State Asks Supreme Court to Drop School Finance Lawsuit

Sep 1, 2015
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“Money isn’t pixie dust” when it comes to improving public schools, lawyers for the state of Texas told the state Supreme Court on Tuesday, arguing an appeal in what has been described as the most far-reaching school finance case in state history. They urged the high court to either dismiss or remand the lawsuit brought four years ago by nearly two-thirds of the state's school districts.

Joey Palacios / Texas Public Radio

While some young men are shown to lose interest in school early, the San Antonio Independent School District is gathering boys as early as 4th grade for a new experience to hopefully keep them engaged before the urge to drop out arises.  And on Monday, Bexar County’s only all-male public school opened its doors for the first time. 

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Last year the San Antonio Independent School District along with 8 other education outlets was awarded half a million dollars from the U.S. Department of Education's Full Service Community Schools program to turn Wheatley Middle School into a hub of community activity with substantial resources for students and their parents. Job-skills training, socio-emotional well-being options, after-school academic programs, and more are slated to begin this Saturday when the school celebrates a grand reopening.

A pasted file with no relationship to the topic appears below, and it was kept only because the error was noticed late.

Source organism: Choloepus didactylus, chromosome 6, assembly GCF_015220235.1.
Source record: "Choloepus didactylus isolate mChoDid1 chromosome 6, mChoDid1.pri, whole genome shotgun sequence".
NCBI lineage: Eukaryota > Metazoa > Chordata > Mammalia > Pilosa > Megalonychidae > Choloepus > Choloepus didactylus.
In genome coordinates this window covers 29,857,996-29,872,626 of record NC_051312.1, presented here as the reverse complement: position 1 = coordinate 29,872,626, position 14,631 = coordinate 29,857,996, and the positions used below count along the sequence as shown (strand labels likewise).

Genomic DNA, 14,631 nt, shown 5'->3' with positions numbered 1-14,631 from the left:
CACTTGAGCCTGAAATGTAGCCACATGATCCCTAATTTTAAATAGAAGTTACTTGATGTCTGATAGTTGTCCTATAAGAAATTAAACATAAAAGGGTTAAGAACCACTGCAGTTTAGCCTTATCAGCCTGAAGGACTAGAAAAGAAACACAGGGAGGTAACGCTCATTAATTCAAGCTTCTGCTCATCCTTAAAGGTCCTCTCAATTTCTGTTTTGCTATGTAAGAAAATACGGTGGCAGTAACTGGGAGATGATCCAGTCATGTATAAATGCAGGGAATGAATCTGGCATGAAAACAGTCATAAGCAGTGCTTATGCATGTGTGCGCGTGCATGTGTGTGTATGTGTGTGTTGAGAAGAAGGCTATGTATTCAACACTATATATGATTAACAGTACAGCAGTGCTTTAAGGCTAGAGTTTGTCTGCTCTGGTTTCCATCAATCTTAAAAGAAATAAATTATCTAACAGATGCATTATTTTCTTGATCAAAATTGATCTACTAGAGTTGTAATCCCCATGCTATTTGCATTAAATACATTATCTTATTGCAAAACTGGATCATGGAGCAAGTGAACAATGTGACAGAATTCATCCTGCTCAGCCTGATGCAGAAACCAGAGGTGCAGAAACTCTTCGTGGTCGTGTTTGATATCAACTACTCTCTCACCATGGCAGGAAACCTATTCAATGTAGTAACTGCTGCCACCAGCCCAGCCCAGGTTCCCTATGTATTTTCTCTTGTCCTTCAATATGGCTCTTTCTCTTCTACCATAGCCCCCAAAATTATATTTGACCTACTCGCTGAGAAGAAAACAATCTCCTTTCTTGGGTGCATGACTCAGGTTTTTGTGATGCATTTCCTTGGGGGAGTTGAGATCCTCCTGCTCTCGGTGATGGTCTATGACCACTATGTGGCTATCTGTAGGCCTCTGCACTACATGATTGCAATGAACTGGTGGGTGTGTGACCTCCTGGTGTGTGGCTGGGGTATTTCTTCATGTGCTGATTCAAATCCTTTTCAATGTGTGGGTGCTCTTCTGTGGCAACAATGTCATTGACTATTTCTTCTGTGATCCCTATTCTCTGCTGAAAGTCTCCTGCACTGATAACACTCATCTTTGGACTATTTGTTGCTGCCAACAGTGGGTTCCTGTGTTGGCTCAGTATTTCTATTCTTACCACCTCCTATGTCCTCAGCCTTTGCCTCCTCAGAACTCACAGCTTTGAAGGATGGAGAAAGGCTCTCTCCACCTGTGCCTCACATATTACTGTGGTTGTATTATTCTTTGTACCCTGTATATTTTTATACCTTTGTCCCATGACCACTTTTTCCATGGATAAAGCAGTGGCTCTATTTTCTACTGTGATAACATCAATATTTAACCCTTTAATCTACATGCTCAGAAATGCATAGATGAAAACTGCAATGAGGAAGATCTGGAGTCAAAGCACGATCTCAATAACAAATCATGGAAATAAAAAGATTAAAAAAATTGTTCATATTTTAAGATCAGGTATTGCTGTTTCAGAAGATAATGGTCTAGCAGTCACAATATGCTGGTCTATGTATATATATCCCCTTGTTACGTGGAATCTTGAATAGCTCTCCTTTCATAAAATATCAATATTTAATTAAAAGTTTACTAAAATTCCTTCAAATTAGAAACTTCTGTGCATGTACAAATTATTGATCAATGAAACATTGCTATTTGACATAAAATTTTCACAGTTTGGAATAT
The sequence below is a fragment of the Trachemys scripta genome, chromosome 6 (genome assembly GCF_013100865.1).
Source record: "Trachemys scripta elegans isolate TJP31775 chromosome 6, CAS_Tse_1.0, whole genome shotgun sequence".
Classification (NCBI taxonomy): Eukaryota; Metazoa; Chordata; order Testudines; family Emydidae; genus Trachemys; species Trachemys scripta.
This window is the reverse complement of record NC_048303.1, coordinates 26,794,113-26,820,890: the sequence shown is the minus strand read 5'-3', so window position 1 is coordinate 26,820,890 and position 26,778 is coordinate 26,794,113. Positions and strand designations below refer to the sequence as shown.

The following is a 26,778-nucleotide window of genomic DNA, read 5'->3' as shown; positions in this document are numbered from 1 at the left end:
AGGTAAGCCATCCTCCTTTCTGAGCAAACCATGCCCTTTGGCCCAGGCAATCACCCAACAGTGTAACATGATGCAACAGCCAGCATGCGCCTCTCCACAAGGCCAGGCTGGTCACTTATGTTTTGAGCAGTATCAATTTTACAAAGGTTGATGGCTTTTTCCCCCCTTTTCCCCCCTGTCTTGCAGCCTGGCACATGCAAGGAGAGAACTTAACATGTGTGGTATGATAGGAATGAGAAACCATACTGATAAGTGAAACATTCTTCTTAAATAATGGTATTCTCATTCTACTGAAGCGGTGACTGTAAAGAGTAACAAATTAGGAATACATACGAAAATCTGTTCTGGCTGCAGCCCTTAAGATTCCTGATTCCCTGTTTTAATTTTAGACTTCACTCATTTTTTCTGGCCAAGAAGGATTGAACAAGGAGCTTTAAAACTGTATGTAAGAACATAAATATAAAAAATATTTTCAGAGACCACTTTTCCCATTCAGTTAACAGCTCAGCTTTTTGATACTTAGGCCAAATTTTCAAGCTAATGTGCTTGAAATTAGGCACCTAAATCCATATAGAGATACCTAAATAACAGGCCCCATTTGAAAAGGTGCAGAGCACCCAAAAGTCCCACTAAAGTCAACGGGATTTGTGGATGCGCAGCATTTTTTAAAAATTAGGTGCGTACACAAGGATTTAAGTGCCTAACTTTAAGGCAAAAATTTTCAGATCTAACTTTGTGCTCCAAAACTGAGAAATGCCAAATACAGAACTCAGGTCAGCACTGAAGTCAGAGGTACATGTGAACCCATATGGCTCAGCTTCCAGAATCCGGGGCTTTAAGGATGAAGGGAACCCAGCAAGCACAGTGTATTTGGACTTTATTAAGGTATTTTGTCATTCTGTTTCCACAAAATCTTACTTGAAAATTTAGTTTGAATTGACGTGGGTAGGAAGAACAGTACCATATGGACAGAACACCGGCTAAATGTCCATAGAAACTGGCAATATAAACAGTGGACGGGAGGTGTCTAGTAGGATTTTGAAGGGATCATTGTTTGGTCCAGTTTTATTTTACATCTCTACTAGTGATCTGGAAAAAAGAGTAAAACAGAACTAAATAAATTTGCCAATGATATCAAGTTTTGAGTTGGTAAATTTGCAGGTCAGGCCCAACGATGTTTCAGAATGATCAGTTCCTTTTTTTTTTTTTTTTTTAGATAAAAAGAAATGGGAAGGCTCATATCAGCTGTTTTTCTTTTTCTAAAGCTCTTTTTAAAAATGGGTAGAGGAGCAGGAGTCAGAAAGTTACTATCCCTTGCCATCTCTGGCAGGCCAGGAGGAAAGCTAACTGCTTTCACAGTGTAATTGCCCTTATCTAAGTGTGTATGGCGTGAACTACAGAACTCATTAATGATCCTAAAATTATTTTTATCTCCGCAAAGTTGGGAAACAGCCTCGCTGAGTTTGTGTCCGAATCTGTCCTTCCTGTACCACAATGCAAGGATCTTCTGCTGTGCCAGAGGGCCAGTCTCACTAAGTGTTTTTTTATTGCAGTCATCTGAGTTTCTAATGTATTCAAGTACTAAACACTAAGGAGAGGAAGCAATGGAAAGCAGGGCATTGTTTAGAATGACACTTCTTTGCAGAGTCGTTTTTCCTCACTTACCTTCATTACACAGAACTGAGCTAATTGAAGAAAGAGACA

Both houses of Congress have now passed versions of the bill that would update the largest federal education law, known as No Child Left Behind, for the first time since 2001. They are big, meaty and complicated, and now they have to be reconciled into one messy Dagwood sandwich of a bill to go to the president.

A federal report out today reinforces the notion that when it comes to state standards, proficiency is still in the eye of the beholder.

A top-scoring student on Arizona's reading test may fall far below average in states with more rigorous exams, like Massachusetts or Wisconsin.